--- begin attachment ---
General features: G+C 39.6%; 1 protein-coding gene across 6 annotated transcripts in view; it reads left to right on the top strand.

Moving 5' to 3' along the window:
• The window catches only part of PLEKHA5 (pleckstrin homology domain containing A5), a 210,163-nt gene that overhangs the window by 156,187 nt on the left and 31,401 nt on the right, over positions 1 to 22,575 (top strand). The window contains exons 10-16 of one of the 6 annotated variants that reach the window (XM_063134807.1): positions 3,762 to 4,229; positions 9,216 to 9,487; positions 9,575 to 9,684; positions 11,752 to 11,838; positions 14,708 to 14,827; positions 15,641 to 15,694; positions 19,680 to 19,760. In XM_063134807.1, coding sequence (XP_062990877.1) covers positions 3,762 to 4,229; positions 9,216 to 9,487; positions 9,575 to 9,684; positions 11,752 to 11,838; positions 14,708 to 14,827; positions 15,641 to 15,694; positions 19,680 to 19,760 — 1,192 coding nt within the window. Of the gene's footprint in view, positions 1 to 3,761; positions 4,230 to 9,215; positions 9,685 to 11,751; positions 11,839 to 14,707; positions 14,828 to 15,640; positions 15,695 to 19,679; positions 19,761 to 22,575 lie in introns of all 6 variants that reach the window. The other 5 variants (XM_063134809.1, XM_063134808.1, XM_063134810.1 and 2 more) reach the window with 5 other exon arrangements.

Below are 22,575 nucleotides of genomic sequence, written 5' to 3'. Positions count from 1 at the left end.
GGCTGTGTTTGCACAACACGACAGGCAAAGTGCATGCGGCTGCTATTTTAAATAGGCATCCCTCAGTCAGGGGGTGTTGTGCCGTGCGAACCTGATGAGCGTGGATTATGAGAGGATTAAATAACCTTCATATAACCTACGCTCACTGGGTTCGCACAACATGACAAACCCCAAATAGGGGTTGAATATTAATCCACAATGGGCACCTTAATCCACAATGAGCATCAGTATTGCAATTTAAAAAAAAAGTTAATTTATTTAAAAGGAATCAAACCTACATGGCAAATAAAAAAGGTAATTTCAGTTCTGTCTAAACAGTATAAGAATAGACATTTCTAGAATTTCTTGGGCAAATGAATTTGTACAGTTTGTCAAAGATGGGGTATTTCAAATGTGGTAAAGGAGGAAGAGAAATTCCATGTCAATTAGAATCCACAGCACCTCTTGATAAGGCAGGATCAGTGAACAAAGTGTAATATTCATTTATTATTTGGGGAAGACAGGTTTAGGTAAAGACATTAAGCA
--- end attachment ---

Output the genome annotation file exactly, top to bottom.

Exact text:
General features: G+C 39.6%; 1 protein-coding gene across 6 annotated transcripts in view; it reads left to right on the top strand.

Moving 5' to 3' along the window:
• The window catches only part of PLEKHA5 (pleckstrin homology domain containing A5), a 210,163-nt gene that overhangs the window by 156,187 nt on the left and 31,401 nt on the right, over positions 1 to 22,575 (top strand). The window contains exons 10-16 of one of the 6 annotated variants that reach the window (XM_063134807.1): positions 3,762 to 4,229; positions 9,216 to 9,487; positions 9,575 to 9,684; positions 11,752 to 11,838; positions 14,708 to 14,827; positions 15,641 to 15,694; positions 19,680 to 19,760. In XM_063134807.1, coding sequence (XP_062990877.1) covers positions 3,762 to 4,229; positions 9,216 to 9,487; positions 9,575 to 9,684; positions 11,752 to 11,838; positions 14,708 to 14,827; positions 15,641 to 15,694; positions 19,680 to 19,760 — 1,192 coding nt within the window. Of the gene's footprint in view, positions 1 to 3,761; positions 4,230 to 9,215; positions 9,685 to 11,751; positions 11,839 to 14,707; positions 14,828 to 15,640; positions 15,695 to 19,679; positions 19,761 to 22,575 lie in introns of all 6 variants that reach the window. The other 5 variants (XM_063134809.1, XM_063134808.1, XM_063134810.1 and 2 more) reach the window with 5 other exon arrangements.

Below are 22,575 nucleotides of genomic sequence, written 5' to 3'. Positions count from 1 at the left end.
GGCTGTGTTTGCACAACACGACAGGCAAAGTGCATGCGGCTGCTATTTTAAATAGGCATCCCTCAGTCAGGGGGTGTTGTGCCGTGCGAACCTGATGAGCGTGGATTATGAGAGGATTAAATAACCTTCATATAACCTACGCTCACTGGGTTCGCACAACATGACAAACCCCAAATAGGGGTTGAATATTAATCCACAATGGGCACCTTAATCCACAATGAGCATCAGTATTGCAATTTAAAAAAAAAGTTAATTTATTTAAAAGGAATCAAACCTACATGGCAAATAAAAAAGGTAATTTCAGTTCTGTCTAAACAGTATAAGAATAGACATTTCTAGAATTTCTTGGGCAAATGAATTTGTACAGTTTGTCAAAGATGGGGTATTTCAAATGTGGTAAAGGAGGAAGAGAAATTCCATGTCAATTAGAATCCACAGCACCTCTTGATAAGGCAGGATCAGTGAACAAAGTGTAATATTCATTTATTATTTGGGGAAGACAGGTTTAGGTAAAGACATTAAGCA